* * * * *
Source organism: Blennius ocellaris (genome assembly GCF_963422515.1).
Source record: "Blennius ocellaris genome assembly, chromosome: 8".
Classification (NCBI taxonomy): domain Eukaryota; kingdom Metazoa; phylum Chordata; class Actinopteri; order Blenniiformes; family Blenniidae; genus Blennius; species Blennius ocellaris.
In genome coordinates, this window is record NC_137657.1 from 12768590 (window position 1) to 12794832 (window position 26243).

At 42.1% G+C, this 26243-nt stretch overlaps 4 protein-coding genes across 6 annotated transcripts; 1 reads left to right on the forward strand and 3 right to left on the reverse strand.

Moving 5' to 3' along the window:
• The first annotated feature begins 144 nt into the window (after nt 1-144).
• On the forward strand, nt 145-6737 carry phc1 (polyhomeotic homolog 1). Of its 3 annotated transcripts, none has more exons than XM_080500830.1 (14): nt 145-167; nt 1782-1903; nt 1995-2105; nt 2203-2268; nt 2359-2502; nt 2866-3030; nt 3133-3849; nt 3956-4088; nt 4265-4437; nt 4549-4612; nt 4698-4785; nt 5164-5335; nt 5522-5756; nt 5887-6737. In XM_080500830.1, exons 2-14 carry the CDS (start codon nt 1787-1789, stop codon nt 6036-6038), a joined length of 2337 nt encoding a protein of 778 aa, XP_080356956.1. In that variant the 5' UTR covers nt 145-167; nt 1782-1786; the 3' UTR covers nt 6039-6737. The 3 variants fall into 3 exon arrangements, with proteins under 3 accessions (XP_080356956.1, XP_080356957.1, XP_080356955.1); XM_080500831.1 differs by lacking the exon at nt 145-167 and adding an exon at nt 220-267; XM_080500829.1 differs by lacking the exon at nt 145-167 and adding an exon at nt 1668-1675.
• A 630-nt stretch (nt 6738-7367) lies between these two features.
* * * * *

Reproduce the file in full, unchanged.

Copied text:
Source organism: Blennius ocellaris (genome assembly GCF_963422515.1).
Source record: "Blennius ocellaris genome assembly, chromosome: 8".
Classification (NCBI taxonomy): domain Eukaryota; kingdom Metazoa; phylum Chordata; class Actinopteri; order Blenniiformes; family Blenniidae; genus Blennius; species Blennius ocellaris.
In genome coordinates, this window is record NC_137657.1 from 12768590 (window position 1) to 12794832 (window position 26243).

At 42.1% G+C, this 26243-nt stretch overlaps 4 protein-coding genes across 6 annotated transcripts; 1 reads left to right on the forward strand and 3 right to left on the reverse strand.

Moving 5' to 3' along the window:
• The first annotated feature begins 144 nt into the window (after nt 1-144).
• On the forward strand, nt 145-6737 carry phc1 (polyhomeotic homolog 1). Of its 3 annotated transcripts, none has more exons than XM_080500830.1 (14): nt 145-167; nt 1782-1903; nt 1995-2105; nt 2203-2268; nt 2359-2502; nt 2866-3030; nt 3133-3849; nt 3956-4088; nt 4265-4437; nt 4549-4612; nt 4698-4785; nt 5164-5335; nt 5522-5756; nt 5887-6737. In XM_080500830.1, exons 2-14 carry the CDS (start codon nt 1787-1789, stop codon nt 6036-6038), a joined length of 2337 nt encoding a protein of 778 aa, XP_080356956.1. In that variant the 5' UTR covers nt 145-167; nt 1782-1786; the 3' UTR covers nt 6039-6737. The 3 variants fall into 3 exon arrangements, with proteins under 3 accessions (XP_080356956.1, XP_080356957.1, XP_080356955.1); XM_080500831.1 differs by lacking the exon at nt 145-167 and adding an exon at nt 220-267; XM_080500829.1 differs by lacking the exon at nt 145-167 and adding an exon at nt 1668-1675.
• A 630-nt stretch (nt 6738-7367) lies between these two features.